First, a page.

The University of Canberra is holding its 2011 Graduation Ceremonies in the Great Hall of Parliament.
Yesterday evening I attended the Faculty of Health’s Ceremony.
The Hall was packed with graduands from the Faculty of Health and the Faculty of Applied Science.
Whenever I process at a graduation ceremony and have the privilege to sit on the platform I am reminded about the feelings I had at my graduation in York in 1973.
The Great Hall was packed with parents, family and friends last night. It is wonderful to be at an event that overflows pride and happiness.
Amongst those graduating were:
- Fifteen graduands from the Bachelor of Coaching Science degree.
- Three Honours’ students in Sport Studies.
- Seventeen graduands in the Bachelor of Sports Management.
- Sixteen graduands in the Bachelor of Sports Media.
- Twelve graduands in joint sport degrees.
The student speaker at the ceremony was Lisa Kelly. Lisa was the recipient of the Herbert Burton Medal awarded to a graduating student “deemed to have achieved outstanding academic results coupled with a significant contribution in any of a variety of ways to the wider community”.
The guest speaker was Tom Calma. Tom is a member of the University’s Council. He spoke about collaboration and respect and shared with the 2011 graduates the power of working together to be leaders in our communities.
The formalities of the evening ended with Tom’s speech and thereafter it was off to informal celebrations for the graduates, families and friends.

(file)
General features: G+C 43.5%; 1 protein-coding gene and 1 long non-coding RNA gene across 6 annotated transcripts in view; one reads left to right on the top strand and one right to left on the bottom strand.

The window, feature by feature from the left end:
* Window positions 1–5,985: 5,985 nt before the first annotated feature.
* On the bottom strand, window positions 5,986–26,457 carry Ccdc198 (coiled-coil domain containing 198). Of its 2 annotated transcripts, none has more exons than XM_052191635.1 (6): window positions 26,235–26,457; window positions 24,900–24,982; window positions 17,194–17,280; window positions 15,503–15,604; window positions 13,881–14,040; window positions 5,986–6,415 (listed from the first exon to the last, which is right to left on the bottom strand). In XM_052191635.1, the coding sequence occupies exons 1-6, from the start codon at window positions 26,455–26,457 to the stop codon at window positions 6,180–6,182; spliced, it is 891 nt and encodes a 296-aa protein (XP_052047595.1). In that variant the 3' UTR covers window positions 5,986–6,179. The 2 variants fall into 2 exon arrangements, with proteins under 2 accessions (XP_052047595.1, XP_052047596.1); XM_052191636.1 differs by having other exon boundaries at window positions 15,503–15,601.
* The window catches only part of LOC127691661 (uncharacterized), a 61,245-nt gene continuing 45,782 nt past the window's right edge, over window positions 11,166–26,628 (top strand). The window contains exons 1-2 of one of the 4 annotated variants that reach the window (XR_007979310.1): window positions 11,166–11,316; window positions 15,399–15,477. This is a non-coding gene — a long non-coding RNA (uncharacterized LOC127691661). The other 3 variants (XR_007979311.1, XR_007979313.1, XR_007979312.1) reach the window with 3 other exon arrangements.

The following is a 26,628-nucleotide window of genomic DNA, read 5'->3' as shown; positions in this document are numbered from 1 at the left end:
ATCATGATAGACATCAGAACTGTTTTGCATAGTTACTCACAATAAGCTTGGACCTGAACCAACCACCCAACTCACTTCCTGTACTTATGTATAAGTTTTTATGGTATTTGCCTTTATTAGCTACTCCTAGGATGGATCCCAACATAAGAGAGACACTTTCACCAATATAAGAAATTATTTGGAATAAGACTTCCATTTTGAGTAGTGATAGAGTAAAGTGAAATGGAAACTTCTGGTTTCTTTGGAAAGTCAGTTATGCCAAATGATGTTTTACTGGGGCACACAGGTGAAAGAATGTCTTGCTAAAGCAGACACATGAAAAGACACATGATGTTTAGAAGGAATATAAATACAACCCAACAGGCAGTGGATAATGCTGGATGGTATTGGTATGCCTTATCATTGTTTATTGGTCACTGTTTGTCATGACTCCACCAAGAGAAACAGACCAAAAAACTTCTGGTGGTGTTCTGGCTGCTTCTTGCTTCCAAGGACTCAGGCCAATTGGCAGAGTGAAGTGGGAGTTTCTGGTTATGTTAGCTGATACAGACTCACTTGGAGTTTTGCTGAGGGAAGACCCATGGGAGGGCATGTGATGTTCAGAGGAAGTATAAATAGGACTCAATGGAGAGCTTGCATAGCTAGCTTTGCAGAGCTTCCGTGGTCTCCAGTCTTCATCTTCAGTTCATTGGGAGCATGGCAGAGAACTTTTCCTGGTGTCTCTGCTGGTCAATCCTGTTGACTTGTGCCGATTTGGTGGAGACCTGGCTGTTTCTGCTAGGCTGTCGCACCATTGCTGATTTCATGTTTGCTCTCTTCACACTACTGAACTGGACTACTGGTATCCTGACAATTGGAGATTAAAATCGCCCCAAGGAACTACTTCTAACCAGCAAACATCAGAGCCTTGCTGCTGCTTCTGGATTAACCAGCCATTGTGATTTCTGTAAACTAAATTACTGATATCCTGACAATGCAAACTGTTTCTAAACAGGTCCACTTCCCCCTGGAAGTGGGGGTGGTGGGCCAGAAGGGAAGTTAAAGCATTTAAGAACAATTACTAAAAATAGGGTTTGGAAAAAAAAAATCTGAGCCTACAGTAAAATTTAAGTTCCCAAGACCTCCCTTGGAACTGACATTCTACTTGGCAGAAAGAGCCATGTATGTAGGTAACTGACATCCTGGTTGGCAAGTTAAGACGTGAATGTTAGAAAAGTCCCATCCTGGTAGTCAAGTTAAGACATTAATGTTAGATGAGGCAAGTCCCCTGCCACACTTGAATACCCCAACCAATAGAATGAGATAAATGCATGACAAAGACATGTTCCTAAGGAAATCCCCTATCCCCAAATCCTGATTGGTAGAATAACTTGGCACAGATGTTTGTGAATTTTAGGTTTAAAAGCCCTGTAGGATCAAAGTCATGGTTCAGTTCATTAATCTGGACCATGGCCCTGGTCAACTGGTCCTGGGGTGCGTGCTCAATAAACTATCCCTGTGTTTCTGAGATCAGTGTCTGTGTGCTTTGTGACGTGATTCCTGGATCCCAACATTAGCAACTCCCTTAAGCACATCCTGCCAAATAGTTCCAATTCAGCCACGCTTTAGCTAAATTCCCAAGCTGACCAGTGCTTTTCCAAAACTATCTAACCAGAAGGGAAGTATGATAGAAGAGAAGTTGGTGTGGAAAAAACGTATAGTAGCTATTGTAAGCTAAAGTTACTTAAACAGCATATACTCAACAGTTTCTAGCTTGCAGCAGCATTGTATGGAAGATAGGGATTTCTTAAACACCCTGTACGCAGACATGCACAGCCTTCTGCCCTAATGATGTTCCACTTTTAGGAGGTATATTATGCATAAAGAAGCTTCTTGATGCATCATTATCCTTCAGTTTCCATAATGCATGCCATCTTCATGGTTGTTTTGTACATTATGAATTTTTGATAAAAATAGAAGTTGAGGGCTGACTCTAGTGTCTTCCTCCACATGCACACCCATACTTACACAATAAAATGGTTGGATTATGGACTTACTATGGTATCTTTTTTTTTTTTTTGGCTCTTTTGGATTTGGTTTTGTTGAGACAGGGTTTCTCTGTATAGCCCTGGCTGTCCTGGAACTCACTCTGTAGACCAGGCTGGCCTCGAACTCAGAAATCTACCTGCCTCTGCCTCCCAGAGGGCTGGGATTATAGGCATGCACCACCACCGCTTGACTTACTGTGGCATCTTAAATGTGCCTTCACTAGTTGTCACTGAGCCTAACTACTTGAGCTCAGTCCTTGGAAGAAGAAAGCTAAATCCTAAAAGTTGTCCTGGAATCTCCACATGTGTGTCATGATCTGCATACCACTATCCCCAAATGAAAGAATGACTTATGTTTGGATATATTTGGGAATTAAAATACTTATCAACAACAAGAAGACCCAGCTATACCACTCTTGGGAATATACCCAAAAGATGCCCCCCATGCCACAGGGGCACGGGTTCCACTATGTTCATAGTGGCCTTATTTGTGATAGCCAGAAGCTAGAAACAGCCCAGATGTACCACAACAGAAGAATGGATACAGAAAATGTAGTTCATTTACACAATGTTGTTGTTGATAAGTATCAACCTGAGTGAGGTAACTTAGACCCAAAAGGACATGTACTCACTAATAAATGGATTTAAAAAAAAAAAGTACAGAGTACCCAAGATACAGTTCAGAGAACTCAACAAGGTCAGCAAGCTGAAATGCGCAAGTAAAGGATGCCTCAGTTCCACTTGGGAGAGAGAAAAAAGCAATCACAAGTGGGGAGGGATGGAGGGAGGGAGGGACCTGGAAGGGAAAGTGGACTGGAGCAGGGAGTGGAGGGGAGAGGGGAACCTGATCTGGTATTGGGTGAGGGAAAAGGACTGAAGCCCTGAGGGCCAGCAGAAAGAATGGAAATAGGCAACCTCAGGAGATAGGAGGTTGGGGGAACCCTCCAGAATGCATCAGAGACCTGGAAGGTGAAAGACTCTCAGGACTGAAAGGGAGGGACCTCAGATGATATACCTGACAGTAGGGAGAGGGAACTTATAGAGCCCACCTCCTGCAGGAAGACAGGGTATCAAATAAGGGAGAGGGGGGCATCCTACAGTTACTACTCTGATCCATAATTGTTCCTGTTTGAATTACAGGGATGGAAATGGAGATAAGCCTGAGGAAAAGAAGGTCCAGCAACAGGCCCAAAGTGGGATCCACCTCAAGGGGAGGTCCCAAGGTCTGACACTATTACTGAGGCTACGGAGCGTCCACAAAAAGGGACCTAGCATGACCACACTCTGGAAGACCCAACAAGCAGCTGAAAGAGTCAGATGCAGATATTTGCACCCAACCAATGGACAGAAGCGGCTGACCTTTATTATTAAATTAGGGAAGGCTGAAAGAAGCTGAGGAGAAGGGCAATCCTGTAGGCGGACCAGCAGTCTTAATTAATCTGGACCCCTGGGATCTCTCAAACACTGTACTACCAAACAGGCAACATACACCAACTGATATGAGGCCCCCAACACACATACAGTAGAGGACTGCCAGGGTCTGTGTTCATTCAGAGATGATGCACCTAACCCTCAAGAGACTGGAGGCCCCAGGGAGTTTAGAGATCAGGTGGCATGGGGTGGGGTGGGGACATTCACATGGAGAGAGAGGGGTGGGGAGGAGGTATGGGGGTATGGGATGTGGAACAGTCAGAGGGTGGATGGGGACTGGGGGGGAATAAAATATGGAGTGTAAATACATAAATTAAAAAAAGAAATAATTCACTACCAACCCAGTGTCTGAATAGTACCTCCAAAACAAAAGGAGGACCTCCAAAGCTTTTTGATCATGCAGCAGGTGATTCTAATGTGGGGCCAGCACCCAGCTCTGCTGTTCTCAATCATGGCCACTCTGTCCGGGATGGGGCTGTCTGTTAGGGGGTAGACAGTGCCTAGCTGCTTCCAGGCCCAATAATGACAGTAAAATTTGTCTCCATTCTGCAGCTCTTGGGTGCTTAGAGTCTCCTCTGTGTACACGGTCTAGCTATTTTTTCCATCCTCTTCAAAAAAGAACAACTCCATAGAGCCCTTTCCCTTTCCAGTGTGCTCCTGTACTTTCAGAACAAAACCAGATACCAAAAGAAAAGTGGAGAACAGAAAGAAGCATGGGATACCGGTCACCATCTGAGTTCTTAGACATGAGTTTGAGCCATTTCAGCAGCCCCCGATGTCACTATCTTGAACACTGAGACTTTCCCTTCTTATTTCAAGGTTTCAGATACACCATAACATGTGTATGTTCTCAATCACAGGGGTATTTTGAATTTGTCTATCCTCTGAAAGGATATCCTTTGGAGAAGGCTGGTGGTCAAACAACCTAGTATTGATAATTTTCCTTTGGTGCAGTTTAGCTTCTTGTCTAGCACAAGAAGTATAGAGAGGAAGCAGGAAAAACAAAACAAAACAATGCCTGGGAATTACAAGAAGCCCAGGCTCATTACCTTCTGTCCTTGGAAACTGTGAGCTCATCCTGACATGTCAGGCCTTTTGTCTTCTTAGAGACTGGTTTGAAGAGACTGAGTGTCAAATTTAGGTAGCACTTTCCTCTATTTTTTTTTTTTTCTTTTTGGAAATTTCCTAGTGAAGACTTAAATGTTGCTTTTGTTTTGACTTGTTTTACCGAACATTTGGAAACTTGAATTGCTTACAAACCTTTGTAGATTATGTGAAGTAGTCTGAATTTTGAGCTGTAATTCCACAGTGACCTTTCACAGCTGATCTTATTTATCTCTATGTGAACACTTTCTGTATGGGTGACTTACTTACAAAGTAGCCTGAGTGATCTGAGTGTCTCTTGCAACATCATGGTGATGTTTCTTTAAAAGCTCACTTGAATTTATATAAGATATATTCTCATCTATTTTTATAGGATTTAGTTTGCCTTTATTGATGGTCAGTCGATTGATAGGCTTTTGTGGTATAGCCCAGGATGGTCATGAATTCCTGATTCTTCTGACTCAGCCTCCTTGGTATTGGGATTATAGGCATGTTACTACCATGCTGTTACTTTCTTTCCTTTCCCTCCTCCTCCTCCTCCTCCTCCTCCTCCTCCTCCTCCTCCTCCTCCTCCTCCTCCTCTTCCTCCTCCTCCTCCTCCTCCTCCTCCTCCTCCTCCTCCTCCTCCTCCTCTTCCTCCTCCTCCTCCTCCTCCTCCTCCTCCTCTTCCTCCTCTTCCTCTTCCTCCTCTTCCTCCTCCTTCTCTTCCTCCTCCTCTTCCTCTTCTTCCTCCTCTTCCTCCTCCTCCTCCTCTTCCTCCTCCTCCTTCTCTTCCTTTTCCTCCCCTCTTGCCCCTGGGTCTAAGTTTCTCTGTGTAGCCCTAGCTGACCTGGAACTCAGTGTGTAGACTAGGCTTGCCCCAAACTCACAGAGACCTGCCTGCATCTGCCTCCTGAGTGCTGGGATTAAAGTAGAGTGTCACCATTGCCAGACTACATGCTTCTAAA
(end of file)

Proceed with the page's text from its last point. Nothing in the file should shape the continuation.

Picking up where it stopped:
I drove home to Mongarlowe thinking about the brightness of all the graduates eyes on receiving their degrees and thinking back to my family day in 1973 in a different Great Hall in York when I became the first graduate in my family.
We are discussing a bid for a Teaching Nursing Home at the University of Canberra today.
The discussions are being hosted and facilitated by Laurie Grealish.
Laurie has been working with Leigh Blackall to develop a Wikiversity page for the bid.
What has delighted me about the day has been the use of a Wikiversity open access page and Leigh’s use of UStream to webcast proceedings and MeetingWords to note discussion points..
There are a number of community groups involved in the workshop and it seems to me that the openness of the bid is a great model for community sharing and consumer directed care. This blog post is a contribution to that sharing.
The program for the day is:
Overview of the forum
|Associate Professor Laurie Grealish, Chair
||UC and Engagement with the Capital Region
||Mr Lewis Jones, Executive Director, Office of Development, University of Canberra
||Ageing and aged care in Australia
||Professor Diane Gibson, Dean Faculty of Health, University of Canberra
||Preliminary work: Issues in residential aged care & Teaching Nursing Home Models
||Associate Professor Laurie Grealish
||What could be done in the ACT Capital Region within a formal collaborative framework, known as the Teaching Nursing Home?
|Small group work
||Reporting back and discussion
||What possible hurdles may exist? How might we address them at this early planning stage?